Search engine Google lost a little ground in search engine traffic in June to both Yahoo and Microsoft sites, but the tech behemoth has nowhere to go but down.
Google has a market share of 62.6 percent, down from 63.7 in May, according to ComScore. Both Yahoo and Microsoft's sites including its flagship search tool, Bing, saw gains, each increasing their numbers from 18.3 to 18.9 percent and 12.1 to 12.7 percent, respectively, from May to June. (Msnbc.com is a joint venture of Microsoft and NBC Universal.)
Yet all three search engines experienced growth year over year, with Bing leading the pack at 77 percent volume growth last year. Google grew 12.7 percent.
As numbers go, the data isn't amazingly good or bad, it's simply pointing out the fact that when a company holds the majority of anything — be it fast-food restaurants or search engines — it is in danger of losing its hold on the market.
At close to 63 percent, Google is the undisputed leader in search engine traffic, but with about 10 years on the scene it's likely at saturation point — or it has as many users as it's going to get unless something revolutionary happens. Microsoft's Bing, a newcomer which uses the computational search tool Wolfram Alpha, is an antidote to Google's all-seeing algorithm. Refining search results doesn't seem to be Google's strong suit.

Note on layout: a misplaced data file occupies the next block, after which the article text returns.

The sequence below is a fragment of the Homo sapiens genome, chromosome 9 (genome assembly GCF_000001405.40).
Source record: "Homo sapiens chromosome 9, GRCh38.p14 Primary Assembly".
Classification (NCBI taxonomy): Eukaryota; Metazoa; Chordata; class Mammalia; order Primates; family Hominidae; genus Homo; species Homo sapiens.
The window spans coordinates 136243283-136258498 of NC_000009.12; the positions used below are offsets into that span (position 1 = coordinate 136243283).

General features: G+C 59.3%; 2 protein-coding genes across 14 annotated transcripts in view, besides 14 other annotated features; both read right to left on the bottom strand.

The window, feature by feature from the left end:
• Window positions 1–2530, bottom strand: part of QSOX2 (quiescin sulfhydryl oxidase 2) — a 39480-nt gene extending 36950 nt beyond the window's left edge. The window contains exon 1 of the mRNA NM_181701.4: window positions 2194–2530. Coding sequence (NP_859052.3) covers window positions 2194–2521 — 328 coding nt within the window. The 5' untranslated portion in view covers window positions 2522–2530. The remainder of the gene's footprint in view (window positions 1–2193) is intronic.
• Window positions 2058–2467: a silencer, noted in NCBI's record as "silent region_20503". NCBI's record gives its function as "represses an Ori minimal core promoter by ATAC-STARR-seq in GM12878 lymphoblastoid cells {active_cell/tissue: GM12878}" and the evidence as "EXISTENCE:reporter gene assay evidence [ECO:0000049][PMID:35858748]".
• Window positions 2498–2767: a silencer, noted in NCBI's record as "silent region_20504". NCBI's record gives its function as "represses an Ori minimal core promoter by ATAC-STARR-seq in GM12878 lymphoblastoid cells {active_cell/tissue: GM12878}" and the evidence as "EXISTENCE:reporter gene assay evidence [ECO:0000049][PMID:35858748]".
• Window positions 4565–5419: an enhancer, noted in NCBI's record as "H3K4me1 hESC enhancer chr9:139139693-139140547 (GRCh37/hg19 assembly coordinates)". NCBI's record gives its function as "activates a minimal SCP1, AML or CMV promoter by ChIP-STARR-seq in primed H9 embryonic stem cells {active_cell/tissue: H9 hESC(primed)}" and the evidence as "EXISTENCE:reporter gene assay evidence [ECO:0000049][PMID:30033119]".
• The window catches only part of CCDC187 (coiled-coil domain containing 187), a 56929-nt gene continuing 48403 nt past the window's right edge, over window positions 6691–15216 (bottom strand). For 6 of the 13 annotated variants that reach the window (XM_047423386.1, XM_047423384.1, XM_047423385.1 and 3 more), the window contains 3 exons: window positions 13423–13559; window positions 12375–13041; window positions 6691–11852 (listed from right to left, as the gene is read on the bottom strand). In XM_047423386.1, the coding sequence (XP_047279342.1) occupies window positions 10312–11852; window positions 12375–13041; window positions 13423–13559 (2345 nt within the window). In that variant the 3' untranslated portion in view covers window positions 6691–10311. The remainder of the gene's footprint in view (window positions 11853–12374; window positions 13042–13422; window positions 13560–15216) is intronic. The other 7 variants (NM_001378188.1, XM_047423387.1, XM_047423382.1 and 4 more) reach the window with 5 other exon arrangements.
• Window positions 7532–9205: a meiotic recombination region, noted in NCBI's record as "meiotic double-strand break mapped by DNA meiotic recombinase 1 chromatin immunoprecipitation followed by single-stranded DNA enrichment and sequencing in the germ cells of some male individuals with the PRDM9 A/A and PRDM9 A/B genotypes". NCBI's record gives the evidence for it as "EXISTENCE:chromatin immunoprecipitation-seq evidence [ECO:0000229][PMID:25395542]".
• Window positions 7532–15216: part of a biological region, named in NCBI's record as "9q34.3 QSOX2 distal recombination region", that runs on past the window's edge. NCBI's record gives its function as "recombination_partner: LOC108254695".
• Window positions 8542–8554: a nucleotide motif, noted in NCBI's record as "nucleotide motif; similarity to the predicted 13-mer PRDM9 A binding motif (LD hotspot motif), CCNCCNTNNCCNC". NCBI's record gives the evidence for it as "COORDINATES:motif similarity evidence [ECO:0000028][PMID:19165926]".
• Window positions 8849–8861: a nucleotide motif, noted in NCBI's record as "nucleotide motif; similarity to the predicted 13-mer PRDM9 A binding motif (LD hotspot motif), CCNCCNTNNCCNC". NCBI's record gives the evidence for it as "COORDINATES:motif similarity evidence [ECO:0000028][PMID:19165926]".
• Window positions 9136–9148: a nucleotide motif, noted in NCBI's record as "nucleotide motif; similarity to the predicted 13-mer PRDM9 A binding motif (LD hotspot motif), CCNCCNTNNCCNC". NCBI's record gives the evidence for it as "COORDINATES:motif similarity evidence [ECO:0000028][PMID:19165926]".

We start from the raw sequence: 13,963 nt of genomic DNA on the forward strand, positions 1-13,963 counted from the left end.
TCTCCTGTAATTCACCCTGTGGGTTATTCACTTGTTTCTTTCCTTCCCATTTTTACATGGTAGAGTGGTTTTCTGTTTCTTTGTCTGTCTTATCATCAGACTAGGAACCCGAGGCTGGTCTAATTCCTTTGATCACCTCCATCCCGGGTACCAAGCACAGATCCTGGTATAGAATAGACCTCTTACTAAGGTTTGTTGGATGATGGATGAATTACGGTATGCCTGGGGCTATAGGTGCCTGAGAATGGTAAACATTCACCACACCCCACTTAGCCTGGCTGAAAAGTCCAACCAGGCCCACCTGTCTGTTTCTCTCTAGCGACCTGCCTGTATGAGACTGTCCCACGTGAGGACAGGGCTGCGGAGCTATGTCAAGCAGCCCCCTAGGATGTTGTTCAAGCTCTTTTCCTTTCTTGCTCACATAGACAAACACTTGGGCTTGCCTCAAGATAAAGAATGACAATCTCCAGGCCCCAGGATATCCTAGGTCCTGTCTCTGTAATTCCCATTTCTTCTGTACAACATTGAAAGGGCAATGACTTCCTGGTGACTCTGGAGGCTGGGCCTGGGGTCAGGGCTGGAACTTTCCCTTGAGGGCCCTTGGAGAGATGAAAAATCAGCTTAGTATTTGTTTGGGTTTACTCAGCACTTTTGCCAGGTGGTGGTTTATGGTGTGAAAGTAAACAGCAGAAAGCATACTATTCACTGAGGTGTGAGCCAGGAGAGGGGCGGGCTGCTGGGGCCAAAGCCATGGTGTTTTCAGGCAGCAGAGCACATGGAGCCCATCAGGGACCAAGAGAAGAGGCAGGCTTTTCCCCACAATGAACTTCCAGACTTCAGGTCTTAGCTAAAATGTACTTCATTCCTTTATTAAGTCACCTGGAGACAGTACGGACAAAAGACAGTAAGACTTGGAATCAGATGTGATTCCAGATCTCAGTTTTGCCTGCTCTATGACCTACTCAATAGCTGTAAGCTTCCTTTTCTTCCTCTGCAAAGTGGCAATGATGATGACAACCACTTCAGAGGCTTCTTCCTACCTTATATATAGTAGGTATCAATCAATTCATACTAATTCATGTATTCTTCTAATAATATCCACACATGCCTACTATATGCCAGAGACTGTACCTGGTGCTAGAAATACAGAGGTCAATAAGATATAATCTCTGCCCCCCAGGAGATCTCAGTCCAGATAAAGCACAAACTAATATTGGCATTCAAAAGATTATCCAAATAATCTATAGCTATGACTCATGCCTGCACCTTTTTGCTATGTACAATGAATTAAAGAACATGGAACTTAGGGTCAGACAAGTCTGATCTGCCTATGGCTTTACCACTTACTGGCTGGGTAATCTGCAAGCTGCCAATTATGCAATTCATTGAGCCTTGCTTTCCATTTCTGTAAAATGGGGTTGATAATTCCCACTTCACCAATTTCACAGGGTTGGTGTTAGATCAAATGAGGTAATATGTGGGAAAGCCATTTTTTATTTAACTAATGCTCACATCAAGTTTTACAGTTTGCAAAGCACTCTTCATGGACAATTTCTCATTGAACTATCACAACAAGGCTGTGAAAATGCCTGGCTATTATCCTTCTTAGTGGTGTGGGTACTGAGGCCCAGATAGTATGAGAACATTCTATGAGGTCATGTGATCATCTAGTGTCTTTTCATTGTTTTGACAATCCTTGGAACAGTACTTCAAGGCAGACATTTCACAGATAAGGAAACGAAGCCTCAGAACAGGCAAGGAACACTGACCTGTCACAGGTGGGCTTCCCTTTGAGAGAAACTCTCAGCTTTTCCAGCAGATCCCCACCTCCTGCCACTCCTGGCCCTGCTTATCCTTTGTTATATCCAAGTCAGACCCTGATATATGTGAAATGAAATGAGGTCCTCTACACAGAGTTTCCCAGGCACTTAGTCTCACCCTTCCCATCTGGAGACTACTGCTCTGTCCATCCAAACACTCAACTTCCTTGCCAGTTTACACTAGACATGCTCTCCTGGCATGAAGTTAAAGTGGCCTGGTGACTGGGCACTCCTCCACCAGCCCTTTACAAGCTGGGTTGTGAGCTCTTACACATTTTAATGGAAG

The company told its shareholders recently that it was prepared to lose "5 to 10 percent of total operating income for several years" to improve its position in search, Ballmer said.
And since Microsoft started with a smaller market share it's easy to show a percentage rise quickly, any rise from 62.6 percent is likely to be a small in comparison. Yahoo, which still holds onto almost 19 percent of market share, has dropped from around 23 percent in 2007, but still apparently has some loyal users. (You can argue that both Microsoft and Yahoo are benefitting from Bing, since Yahoo now uses Bing to power its search.)
Both Bing and Yahoo are gaming the system a little by supplying extra links that count in its click total:
UBS analysts Brian Pitz and Brian Fitzgerald note that a big driver for the market share gains at Yahoo and Bing were the use of contextual searches — searches tied to slide shows and other material in which the search results are offered without specifically being requested. Excluding contextually driven searches, the UBS analysts note, Yahoo gained 10 basis points of market share, and Microsoft 20 basis points.
ComScore reported it will retool how it compiles data to exclude contextually-driven searches in August. Also since both are content sites with both original and user-generated material to read, watch or comment on, comparing the two with Google isn't quite the same, either. True, Google News is one of the most well-known news aggregators, but it takes pride in saying it will never be a media producer.
Google will likely lead Internet searches for the rest of the decade or until users want a different experience in a search. But expect that to happen only at a fraction of a percent at a time.